Ball, Helen L.
(2006). Caring for twin infants: sleeping arrangements and their implications. Evidence Based Midwifery 4
Author(s) from Durham
Aim. The study aimed to assess sleeping arrangements used by parents for twin infants and to determine what information might be useful for health professionals and parents regarding twin infant sleep.
Method. A self-selected sample of 60 families recruited via Tamba (Twins and Multiple Births Association), local health professionals and newspapers maintained sleep logs and participated in telephone interviews when their twin infants were one, three and five months of age.
Results. The authors found significant associations between home sleeping arrangements and sleeping arrangements on the postnatal ward (chi-square=9.5, df=1, p=0.002), infant age (chi-square=5.45, df=1, p=0.0195), and sleep furniture used in the home (chi-square=36.13, df=1, p<0.0001). At one month of age, 60% of twins were co-bedded, 92% of which shared a cot while 86% of twins sleeping apart were in separate Moses baskets. Co-bedded twins were initially positioned side-by-side (68%), however eight co-bedding configurations were documented over the first three months. Sleep duration was the primary reason given by parents for sleeping twins either apart or together, but no significant differences were found for parental or infant sleep duration. Co-bedded twins were less likely to be moved from their parents' room than those who slept apart (9% versus 33%), however a few parents of co-bedded twins introduced unnecessary hazards into their twins' sleeping environments with the inappropriate use of bedding and make-shift barriers between the babies.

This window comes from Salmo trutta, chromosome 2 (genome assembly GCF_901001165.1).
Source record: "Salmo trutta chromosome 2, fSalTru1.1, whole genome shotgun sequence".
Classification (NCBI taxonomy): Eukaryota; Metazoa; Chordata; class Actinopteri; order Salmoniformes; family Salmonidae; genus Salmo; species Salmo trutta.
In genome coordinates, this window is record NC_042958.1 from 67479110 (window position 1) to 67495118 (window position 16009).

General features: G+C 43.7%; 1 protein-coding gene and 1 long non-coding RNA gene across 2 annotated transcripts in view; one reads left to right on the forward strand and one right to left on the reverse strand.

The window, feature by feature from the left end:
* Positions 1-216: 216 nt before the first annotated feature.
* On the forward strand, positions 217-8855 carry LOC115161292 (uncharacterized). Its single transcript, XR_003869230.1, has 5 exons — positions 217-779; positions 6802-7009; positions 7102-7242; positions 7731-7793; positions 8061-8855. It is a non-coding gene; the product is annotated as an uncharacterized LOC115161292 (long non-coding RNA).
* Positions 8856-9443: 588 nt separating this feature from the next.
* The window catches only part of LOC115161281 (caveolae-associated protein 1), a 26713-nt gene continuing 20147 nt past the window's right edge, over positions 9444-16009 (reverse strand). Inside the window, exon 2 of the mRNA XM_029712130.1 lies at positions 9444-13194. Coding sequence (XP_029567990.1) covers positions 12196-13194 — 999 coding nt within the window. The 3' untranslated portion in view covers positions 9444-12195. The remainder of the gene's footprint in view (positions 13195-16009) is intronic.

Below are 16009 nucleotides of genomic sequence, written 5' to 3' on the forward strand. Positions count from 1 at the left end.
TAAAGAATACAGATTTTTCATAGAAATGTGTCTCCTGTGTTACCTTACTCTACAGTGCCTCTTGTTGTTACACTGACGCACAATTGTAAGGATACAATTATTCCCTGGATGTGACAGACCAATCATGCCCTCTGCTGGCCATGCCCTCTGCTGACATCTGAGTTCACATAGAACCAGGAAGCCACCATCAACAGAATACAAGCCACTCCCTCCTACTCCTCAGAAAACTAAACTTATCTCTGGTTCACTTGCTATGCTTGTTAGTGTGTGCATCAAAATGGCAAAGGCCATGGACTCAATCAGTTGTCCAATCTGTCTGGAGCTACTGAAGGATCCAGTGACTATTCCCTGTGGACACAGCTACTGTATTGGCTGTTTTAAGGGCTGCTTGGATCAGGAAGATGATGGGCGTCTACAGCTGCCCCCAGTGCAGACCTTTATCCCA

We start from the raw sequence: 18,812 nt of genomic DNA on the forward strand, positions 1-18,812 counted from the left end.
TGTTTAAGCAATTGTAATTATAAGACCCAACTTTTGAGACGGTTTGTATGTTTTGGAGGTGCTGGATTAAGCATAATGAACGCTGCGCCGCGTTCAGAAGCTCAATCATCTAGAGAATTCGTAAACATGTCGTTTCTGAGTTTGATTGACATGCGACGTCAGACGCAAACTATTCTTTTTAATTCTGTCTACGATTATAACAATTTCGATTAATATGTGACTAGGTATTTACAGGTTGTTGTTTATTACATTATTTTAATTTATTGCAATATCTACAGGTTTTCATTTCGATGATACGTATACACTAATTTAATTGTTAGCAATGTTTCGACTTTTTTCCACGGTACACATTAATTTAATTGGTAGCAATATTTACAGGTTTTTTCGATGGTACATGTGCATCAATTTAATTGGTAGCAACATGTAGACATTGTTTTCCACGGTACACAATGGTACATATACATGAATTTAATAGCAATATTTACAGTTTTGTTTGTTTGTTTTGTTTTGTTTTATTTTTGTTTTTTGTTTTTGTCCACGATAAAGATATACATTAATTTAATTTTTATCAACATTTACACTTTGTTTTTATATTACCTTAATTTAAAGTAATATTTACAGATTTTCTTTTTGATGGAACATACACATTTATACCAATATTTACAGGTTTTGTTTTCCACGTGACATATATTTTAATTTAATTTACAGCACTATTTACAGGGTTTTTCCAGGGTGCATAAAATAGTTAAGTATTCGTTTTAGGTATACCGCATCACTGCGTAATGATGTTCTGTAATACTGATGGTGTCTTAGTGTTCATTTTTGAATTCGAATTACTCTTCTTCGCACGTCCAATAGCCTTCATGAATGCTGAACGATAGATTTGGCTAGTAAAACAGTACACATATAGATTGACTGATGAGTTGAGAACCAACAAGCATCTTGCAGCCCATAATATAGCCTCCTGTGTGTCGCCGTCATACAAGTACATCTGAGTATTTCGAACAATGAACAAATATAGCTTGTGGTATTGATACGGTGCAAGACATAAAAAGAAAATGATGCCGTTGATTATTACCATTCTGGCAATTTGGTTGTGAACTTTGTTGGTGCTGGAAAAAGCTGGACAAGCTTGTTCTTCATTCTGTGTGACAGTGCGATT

Conclusions. Department of Health advice to parents on reducing the risk of sudden infant death syndrome (SIDS) recommends sleeping infants in their parent(s) room for the first six months of life. Co-bedding appears to facilitate compliance with this recommendation via the use of a single cot. The strong association between hospital and home sleeping arrangements suggests that co-bedding twins on the postnatal ward may encourage parents to do so at home. By discussing sleeping arrangements for twin babies with parents, both hospital and community midwives could help to educate parents about the most appropriate ways of co-bedding twin infants and avoidance of unsafe practices.